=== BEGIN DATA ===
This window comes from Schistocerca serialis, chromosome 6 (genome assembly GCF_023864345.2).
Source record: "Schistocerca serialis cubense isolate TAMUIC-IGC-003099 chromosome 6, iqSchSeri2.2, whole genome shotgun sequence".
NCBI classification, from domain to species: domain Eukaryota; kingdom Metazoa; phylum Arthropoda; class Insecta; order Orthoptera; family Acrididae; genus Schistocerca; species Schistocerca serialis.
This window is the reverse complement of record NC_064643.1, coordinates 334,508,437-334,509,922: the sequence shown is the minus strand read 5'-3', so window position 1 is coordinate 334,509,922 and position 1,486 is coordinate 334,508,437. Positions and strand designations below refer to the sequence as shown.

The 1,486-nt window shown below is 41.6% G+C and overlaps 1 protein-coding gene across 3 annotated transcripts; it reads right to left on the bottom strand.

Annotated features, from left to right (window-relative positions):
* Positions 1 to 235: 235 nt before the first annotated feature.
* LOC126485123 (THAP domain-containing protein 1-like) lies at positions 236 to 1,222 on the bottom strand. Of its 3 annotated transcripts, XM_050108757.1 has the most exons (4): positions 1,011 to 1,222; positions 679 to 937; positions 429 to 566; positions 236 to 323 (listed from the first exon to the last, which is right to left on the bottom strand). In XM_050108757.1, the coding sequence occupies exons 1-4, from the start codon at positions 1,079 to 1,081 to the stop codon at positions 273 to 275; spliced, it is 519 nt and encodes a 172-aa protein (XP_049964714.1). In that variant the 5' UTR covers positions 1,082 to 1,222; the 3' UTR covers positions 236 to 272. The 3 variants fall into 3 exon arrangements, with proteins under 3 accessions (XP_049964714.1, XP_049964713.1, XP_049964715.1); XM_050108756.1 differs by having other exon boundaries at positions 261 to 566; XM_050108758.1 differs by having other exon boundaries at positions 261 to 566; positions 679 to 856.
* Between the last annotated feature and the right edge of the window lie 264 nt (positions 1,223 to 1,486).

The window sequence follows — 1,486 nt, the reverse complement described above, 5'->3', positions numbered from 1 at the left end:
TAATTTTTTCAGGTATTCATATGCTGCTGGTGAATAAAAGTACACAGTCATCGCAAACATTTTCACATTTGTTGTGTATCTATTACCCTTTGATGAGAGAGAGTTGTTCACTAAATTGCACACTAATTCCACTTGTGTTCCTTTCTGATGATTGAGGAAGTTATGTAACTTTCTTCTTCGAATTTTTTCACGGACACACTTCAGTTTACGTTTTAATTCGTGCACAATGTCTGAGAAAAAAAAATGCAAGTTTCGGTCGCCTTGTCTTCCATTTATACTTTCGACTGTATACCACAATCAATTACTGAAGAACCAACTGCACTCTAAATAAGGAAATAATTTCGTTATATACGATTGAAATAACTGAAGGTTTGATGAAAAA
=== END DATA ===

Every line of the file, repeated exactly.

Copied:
This window comes from Schistocerca serialis, chromosome 6 (genome assembly GCF_023864345.2).
Source record: "Schistocerca serialis cubense isolate TAMUIC-IGC-003099 chromosome 6, iqSchSeri2.2, whole genome shotgun sequence".
NCBI classification, from domain to species: domain Eukaryota; kingdom Metazoa; phylum Arthropoda; class Insecta; order Orthoptera; family Acrididae; genus Schistocerca; species Schistocerca serialis.
This window is the reverse complement of record NC_064643.1, coordinates 334,508,437-334,509,922: the sequence shown is the minus strand read 5'-3', so window position 1 is coordinate 334,509,922 and position 1,486 is coordinate 334,508,437. Positions and strand designations below refer to the sequence as shown.

The 1,486-nt window shown below is 41.6% G+C and overlaps 1 protein-coding gene across 3 annotated transcripts; it reads right to left on the bottom strand.

Annotated features, from left to right (window-relative positions):
* Positions 1 to 235: 235 nt before the first annotated feature.
* LOC126485123 (THAP domain-containing protein 1-like) lies at positions 236 to 1,222 on the bottom strand. Of its 3 annotated transcripts, XM_050108757.1 has the most exons (4): positions 1,011 to 1,222; positions 679 to 937; positions 429 to 566; positions 236 to 323 (listed from the first exon to the last, which is right to left on the bottom strand). In XM_050108757.1, the coding sequence occupies exons 1-4, from the start codon at positions 1,079 to 1,081 to the stop codon at positions 273 to 275; spliced, it is 519 nt and encodes a 172-aa protein (XP_049964714.1). In that variant the 5' UTR covers positions 1,082 to 1,222; the 3' UTR covers positions 236 to 272. The 3 variants fall into 3 exon arrangements, with proteins under 3 accessions (XP_049964714.1, XP_049964713.1, XP_049964715.1); XM_050108756.1 differs by having other exon boundaries at positions 261 to 566; XM_050108758.1 differs by having other exon boundaries at positions 261 to 566; positions 679 to 856.
* Between the last annotated feature and the right edge of the window lie 264 nt (positions 1,223 to 1,486).

The window sequence follows — 1,486 nt, the reverse complement described above, 5'->3', positions numbered from 1 at the left end:
TAATTTTTTCAGGTATTCATATGCTGCTGGTGAATAAAAGTACACAGTCATCGCAAACATTTTCACATTTGTTGTGTATCTATTACCCTTTGATGAGAGAGAGTTGTTCACTAAATTGCACACTAATTCCACTTGTGTTCCTTTCTGATGATTGAGGAAGTTATGTAACTTTCTTCTTCGAATTTTTTCACGGACACACTTCAGTTTACGTTTTAATTCGTGCACAATGTCTGAGAAAAAAAAATGCAAGTTTCGGTCGCCTTGTCTTCCATTTATACTTTCGACTGTATACCACAATCAATTACTGAAGAACCAACTGCACTCTAAATAAGGAAATAATTTCGTTATATACGATTGAAATAACTGAAGGTTTGATGAAAAA